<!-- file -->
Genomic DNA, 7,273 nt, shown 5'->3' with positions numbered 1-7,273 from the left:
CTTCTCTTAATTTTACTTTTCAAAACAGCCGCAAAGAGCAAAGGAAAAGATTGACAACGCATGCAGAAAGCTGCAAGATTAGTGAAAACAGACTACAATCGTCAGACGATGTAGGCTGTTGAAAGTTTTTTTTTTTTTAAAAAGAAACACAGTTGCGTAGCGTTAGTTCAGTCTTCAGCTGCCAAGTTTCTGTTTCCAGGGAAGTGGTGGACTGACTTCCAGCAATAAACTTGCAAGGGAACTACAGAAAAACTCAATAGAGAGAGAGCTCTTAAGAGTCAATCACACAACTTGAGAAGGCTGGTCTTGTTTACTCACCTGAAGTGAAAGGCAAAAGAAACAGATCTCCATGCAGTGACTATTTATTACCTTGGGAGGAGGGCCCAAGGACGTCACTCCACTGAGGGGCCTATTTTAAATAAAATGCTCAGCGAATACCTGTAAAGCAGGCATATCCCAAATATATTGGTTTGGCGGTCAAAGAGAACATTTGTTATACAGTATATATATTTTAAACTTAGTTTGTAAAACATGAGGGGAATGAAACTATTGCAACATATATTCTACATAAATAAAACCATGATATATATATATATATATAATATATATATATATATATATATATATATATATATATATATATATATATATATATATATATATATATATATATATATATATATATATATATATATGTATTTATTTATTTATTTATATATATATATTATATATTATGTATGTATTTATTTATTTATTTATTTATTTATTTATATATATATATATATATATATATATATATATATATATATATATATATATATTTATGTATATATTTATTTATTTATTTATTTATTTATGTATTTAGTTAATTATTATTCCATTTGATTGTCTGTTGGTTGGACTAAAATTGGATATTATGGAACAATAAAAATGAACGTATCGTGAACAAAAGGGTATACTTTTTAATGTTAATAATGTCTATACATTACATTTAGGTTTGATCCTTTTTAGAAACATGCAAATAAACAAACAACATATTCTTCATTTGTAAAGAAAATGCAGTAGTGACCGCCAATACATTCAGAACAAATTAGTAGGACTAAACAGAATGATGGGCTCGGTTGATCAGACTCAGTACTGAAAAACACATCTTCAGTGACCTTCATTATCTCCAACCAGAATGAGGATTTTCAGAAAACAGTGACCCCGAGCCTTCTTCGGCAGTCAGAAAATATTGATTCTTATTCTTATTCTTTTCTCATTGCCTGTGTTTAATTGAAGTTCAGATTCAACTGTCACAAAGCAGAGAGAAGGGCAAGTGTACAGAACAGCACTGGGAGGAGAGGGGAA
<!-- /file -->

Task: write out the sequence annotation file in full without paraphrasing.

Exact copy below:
Genomic DNA, 7,273 nt, shown 5'->3' with positions numbered 1-7,273 from the left:
CTTCTCTTAATTTTACTTTTCAAAACAGCCGCAAAGAGCAAAGGAAAAGATTGACAACGCATGCAGAAAGCTGCAAGATTAGTGAAAACAGACTACAATCGTCAGACGATGTAGGCTGTTGAAAGTTTTTTTTTTTTTAAAAAGAAACACAGTTGCGTAGCGTTAGTTCAGTCTTCAGCTGCCAAGTTTCTGTTTCCAGGGAAGTGGTGGACTGACTTCCAGCAATAAACTTGCAAGGGAACTACAGAAAAACTCAATAGAGAGAGAGCTCTTAAGAGTCAATCACACAACTTGAGAAGGCTGGTCTTGTTTACTCACCTGAAGTGAAAGGCAAAAGAAACAGATCTCCATGCAGTGACTATTTATTACCTTGGGAGGAGGGCCCAAGGACGTCACTCCACTGAGGGGCCTATTTTAAATAAAATGCTCAGCGAATACCTGTAAAGCAGGCATATCCCAAATATATTGGTTTGGCGGTCAAAGAGAACATTTGTTATACAGTATATATATTTTAAACTTAGTTTGTAAAACATGAGGGGAATGAAACTATTGCAACATATATTCTACATAAATAAAACCATGATATATATATATATATATAATATATATATATATATATATATATATATATATATATATATATATATATATATATATATATATATATATATATATATATATATATATATATATATGTATTTATTTATTTATTTATATATATATATTATATATTATGTATGTATTTATTTATTTATTTATTTATTTATTTATATATATATATATATATATATATATATATATATATATATATATATATATATTTATGTATATATTTATTTATTTATTTATTTATTTATGTATTTAGTTAATTATTATTCCATTTGATTGTCTGTTGGTTGGACTAAAATTGGATATTATGGAACAATAAAAATGAACGTATCGTGAACAAAAGGGTATACTTTTTAATGTTAATAATGTCTATACATTACATTTAGGTTTGATCCTTTTTAGAAACATGCAAATAAACAAACAACATATTCTTCATTTGTAAAGAAAATGCAGTAGTGACCGCCAATACATTCAGAACAAATTAGTAGGACTAAACAGAATGATGGGCTCGGTTGATCAGACTCAGTACTGAAAAACACATCTTCAGTGACCTTCATTATCTCCAACCAGAATGAGGATTTTCAGAAAACAGTGACCCCGAGCCTTCTTCGGCAGTCAGAAAATATTGATTCTTATTCTTATTCTTTTCTCATTGCCTGTGTTTAATTGAAGTTCAGATTCAACTGTCACAAAGCAGAGAGAAGGGCAAGTGTACAGAACAGCACTGGGAGGAGAGGGGAA